The Labour Party has put a private member's Bill in Parliament's ballot in an attempt to speed up the return of democracy to Environment Canterbury (ECan).
Environment Minister Dr Nick Smith yesterday announced the regional council would hold limited elections in 2016, with seven elected councillors to serve alongside six Government-appointed commissioners.
The plan is to return to full elections by 2019, following the Government's sacking of the council in 2010 over its failure to implement a freshwater management programme.
But Labour's environment spokesperson Megan Woods says the mixed-model approach is in "no way, shape or form" a return to democracy.
She's put a Bill in the ballot which would throw out the commissioners and see ECan return to fully democratic elections in October 2016.
"Calling it a transition to democracy is misleading. This is just denying Cantabrians their rights for four more years," Ms Woods says.
"Cantabrians have already waited 1927 days to get their vote back and it will be about another 1545 days under the plan announced today – that's wrong."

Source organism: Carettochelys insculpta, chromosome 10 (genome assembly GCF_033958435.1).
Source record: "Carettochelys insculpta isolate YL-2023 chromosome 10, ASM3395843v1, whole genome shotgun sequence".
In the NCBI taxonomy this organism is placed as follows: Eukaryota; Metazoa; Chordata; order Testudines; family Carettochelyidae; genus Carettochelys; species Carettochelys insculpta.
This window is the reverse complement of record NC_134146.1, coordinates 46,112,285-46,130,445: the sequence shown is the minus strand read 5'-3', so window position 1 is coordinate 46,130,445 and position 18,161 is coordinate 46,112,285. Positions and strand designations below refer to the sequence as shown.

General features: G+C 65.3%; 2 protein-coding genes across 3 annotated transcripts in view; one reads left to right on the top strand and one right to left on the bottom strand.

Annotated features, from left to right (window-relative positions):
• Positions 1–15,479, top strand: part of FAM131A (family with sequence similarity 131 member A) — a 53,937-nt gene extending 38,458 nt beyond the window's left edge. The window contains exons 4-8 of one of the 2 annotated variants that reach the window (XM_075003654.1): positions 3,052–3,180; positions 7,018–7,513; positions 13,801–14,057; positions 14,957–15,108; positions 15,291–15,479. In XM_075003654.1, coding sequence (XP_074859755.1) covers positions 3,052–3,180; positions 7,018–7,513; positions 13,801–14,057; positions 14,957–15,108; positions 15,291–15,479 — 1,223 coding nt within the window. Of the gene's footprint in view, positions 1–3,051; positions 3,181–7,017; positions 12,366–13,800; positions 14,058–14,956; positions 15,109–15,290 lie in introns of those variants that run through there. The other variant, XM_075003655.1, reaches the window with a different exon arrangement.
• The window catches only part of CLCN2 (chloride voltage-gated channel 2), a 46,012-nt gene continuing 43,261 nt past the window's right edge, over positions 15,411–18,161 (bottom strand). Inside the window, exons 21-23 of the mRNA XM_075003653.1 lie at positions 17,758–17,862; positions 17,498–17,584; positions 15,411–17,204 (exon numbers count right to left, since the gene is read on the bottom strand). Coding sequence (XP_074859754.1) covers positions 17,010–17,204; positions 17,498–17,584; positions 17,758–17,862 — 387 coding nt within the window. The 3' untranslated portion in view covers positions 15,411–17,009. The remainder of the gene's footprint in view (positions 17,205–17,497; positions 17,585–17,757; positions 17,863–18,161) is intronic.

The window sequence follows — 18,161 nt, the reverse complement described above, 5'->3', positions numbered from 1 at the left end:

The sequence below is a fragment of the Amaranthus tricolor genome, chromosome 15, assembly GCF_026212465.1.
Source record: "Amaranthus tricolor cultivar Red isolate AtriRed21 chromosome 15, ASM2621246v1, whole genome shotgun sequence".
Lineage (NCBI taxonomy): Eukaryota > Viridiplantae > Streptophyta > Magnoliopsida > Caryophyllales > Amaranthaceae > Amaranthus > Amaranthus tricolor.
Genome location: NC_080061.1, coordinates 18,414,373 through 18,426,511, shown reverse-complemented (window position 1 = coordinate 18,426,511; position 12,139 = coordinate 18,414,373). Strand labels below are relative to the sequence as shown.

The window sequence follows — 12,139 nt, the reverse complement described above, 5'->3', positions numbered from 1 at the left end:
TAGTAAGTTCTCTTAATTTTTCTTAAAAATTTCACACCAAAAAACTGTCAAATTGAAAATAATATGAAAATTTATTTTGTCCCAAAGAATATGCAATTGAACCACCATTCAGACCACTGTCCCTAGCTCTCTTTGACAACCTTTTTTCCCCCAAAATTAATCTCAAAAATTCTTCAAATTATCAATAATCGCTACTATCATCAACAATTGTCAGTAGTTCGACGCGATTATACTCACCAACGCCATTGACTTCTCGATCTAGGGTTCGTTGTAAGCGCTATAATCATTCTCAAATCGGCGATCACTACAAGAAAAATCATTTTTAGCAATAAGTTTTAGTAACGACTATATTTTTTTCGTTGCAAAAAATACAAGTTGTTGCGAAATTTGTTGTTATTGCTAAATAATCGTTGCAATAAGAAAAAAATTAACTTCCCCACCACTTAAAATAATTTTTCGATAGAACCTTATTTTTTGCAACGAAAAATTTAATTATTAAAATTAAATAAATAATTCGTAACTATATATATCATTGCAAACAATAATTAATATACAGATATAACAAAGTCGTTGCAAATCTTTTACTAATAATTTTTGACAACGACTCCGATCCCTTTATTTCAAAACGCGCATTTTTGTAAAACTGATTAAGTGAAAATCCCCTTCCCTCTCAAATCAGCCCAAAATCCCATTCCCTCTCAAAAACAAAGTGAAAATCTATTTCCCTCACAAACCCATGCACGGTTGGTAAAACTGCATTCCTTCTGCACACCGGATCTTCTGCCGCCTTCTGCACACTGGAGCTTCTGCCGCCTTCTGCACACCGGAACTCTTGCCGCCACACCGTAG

The MP claims documents released to Labour under the Official Information Act (OIA) show Government officials were concerned the lack of democracy may set a "dangerous precedent" for future changes.
"It is an insult to Cantabrians. Once again the Government has decided that people in Canterbury cannot be trusted to make their own decisions about their future."
Ballots are drawn infrequently and at random, with the selected Bills going before the House for a debate. There is no guarantee they will be passed into law, but a successful draw will force MPs to debate the subject.
Dr Smith's decision will also go before Local Government and Environment Select Committee later this year, opening another opportunity for oral and written submissions.